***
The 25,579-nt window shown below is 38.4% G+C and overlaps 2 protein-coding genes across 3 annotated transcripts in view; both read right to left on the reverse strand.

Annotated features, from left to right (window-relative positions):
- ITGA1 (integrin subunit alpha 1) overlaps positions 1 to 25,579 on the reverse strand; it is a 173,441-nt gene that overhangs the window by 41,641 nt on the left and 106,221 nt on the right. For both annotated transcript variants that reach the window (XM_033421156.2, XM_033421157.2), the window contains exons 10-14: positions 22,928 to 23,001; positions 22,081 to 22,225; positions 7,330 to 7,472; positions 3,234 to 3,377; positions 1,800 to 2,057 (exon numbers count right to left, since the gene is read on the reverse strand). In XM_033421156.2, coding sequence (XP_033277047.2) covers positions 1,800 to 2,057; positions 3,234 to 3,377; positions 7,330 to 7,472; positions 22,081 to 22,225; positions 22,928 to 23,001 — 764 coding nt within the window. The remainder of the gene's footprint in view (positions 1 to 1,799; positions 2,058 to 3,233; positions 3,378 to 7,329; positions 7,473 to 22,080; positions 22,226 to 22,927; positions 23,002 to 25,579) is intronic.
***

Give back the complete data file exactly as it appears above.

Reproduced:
The 25,579-nt window shown below is 38.4% G+C and overlaps 2 protein-coding genes across 3 annotated transcripts in view; both read right to left on the reverse strand.

Annotated features, from left to right (window-relative positions):
- ITGA1 (integrin subunit alpha 1) overlaps positions 1 to 25,579 on the reverse strand; it is a 173,441-nt gene that overhangs the window by 41,641 nt on the left and 106,221 nt on the right. For both annotated transcript variants that reach the window (XM_033421156.2, XM_033421157.2), the window contains exons 10-14: positions 22,928 to 23,001; positions 22,081 to 22,225; positions 7,330 to 7,472; positions 3,234 to 3,377; positions 1,800 to 2,057 (exon numbers count right to left, since the gene is read on the reverse strand). In XM_033421156.2, coding sequence (XP_033277047.2) covers positions 1,800 to 2,057; positions 3,234 to 3,377; positions 7,330 to 7,472; positions 22,081 to 22,225; positions 22,928 to 23,001 — 764 coding nt within the window. The remainder of the gene's footprint in view (positions 1 to 1,799; positions 2,058 to 3,233; positions 3,378 to 7,329; positions 7,473 to 22,080; positions 22,226 to 22,927; positions 23,002 to 25,579) is intronic.